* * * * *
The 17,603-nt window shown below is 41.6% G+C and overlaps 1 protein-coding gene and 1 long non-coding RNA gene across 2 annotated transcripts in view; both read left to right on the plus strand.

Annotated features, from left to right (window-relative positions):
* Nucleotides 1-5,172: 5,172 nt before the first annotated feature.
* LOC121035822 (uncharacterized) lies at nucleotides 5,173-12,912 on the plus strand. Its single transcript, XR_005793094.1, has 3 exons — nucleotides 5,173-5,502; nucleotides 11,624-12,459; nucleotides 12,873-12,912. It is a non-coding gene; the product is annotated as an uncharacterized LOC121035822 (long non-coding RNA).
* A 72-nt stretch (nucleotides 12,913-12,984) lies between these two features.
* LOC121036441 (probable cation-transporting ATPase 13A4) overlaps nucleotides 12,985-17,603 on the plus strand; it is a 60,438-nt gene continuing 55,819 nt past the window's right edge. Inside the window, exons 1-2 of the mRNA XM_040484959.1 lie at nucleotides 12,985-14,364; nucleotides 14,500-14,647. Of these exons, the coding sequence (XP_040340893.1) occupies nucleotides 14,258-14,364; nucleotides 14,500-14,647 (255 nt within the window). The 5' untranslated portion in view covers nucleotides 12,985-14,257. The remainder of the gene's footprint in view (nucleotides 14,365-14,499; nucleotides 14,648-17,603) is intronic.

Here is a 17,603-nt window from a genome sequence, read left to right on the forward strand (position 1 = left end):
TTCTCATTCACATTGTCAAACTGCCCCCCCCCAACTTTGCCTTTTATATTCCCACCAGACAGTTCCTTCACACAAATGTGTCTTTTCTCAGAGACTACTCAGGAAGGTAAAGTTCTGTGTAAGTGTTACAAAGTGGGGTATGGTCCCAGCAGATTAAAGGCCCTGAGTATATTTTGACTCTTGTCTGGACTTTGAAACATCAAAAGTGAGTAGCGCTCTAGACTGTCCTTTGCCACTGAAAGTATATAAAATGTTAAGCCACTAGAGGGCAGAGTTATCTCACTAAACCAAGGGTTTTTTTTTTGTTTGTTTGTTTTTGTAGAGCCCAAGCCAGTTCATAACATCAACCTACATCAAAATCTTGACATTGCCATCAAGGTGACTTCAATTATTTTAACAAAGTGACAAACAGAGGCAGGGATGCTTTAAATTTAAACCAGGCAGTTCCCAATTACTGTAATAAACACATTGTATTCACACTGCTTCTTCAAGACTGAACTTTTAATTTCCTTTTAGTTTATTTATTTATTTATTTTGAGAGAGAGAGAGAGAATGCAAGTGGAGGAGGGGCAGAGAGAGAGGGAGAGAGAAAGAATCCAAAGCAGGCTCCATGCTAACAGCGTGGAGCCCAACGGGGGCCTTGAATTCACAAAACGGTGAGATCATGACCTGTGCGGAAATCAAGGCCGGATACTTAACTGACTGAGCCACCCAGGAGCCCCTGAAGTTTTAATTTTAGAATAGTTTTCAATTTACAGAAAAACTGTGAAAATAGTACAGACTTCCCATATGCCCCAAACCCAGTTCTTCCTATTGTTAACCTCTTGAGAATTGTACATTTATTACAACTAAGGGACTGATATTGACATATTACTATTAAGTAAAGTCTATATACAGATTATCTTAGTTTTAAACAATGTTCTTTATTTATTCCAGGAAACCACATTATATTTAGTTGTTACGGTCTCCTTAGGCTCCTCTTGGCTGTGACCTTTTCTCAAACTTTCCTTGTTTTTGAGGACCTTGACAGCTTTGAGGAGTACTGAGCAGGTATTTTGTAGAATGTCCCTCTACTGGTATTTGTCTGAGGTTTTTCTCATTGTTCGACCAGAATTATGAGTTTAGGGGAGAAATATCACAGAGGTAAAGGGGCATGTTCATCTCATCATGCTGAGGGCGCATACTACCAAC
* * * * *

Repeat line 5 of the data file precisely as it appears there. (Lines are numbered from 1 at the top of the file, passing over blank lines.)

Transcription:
* A 72-nt stretch (nucleotides 12,913-12,984) lies between these two features.